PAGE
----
It reminds me of the Tom Waits song I Never Talk to Strangers from his album Small Change, it's a duet with Bette Midler and at one point after she has just perfectly nailed him and his wayward ways he exclaims: "you must be reading my mail!" It always makes me laugh and today it just seems downright prescient. Not that what I do here is at all unique or that I ever thought I was the only person that was doing it, but look their is a lot of people thinking the same things and feeling passionate enough about it to start writing about it bad talking about these issue so important to the way we live now. Or more to the point the ways in which we need to change how we live in order to maintain our health and the health of the planet. Very exciting.
The interview that peeked Anne's interest on The Promised Land was with a guy named Andy Lipkis who is the founder of an organization called www.TreePeople.org certainly you need to take a moment and listen to this inspiring interview. The real nugget of what he suggests is that about schools, he has the really amazing idea, he convinced the school board of LA to tear up asphalt in school yards and plant trees instead. How amazing is that? I grew up going to public schools in Hamilton, Canada. Every school in this 6th largest city in Canada is surround by large swaths of asphalt, just think what it would do to the landscape of the city if these graveyards of asphalt where we expect our children to play was a forest, filled with shade, birds and soft moss and wild grass patches to play in? Creating better air and cooling the schools in the summer time and cutting down on air conditioning costs. Now I have to wonder where did the idea that asphalt was a good thing? That this hard dead fossil fuel based substance that needs constant maintenance at great expense was better then nature? That's a rhetorical question because I think we all know the answer. The good news is thanks to Tree People and Andy Lipkis we know what the future of school yards should look like.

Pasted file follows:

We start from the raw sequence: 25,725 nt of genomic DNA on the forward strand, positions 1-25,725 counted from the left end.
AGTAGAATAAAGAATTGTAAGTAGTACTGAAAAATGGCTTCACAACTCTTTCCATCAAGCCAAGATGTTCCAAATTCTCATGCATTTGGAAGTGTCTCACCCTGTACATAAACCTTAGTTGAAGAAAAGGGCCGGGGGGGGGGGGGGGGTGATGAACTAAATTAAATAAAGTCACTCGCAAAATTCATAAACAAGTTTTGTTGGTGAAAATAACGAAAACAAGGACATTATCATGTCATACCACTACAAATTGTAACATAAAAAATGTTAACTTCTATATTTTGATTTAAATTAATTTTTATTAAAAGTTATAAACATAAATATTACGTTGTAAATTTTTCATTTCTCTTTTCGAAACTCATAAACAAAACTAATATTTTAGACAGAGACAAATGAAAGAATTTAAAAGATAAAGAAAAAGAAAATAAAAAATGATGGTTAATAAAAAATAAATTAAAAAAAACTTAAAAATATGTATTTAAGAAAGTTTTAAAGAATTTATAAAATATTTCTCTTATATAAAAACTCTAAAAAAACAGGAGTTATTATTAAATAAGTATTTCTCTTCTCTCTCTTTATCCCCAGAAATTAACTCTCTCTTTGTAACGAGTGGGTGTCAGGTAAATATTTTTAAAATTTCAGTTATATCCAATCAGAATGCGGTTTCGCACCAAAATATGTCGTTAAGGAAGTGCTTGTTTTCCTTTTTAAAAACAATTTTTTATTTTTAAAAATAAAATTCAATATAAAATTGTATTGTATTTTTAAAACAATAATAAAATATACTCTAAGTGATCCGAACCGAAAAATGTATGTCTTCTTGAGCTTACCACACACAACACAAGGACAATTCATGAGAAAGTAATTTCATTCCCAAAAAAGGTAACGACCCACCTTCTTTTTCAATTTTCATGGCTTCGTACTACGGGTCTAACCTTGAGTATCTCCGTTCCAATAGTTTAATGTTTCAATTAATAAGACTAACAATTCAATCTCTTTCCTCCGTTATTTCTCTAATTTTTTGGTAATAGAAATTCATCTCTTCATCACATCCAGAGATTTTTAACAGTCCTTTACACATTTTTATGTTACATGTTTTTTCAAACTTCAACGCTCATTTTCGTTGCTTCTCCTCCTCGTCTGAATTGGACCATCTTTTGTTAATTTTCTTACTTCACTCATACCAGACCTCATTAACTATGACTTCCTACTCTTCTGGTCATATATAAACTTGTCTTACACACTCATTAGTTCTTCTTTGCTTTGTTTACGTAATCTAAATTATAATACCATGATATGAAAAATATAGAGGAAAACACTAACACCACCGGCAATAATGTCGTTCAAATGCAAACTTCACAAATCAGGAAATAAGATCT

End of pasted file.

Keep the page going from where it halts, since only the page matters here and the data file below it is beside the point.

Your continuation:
As an urban guy I find it very exciting to see how people are working towards making the city a place that isn't just about concrete, asphalt and the occasional park. For years I have walked up and down the streets of New York and gotten angry because you could walk for blocks and blocks and never see a tree on a street. Thanks to Mayor Bloomberg's commitment to planting tress and Andy Lipkis's visionary ideas I feel like the whole concept of what a city is and can be is changing and greening for the future.
Joni Mitchell is a Goddess and in re-reading those lyrics above I realize what a profound influence she has made on my life, an influence and an inspiration that has been, well as constant as a northern star.
Sunday, April 26, 2009
Saturday, April 25, 2009
Friday, April 24, 2009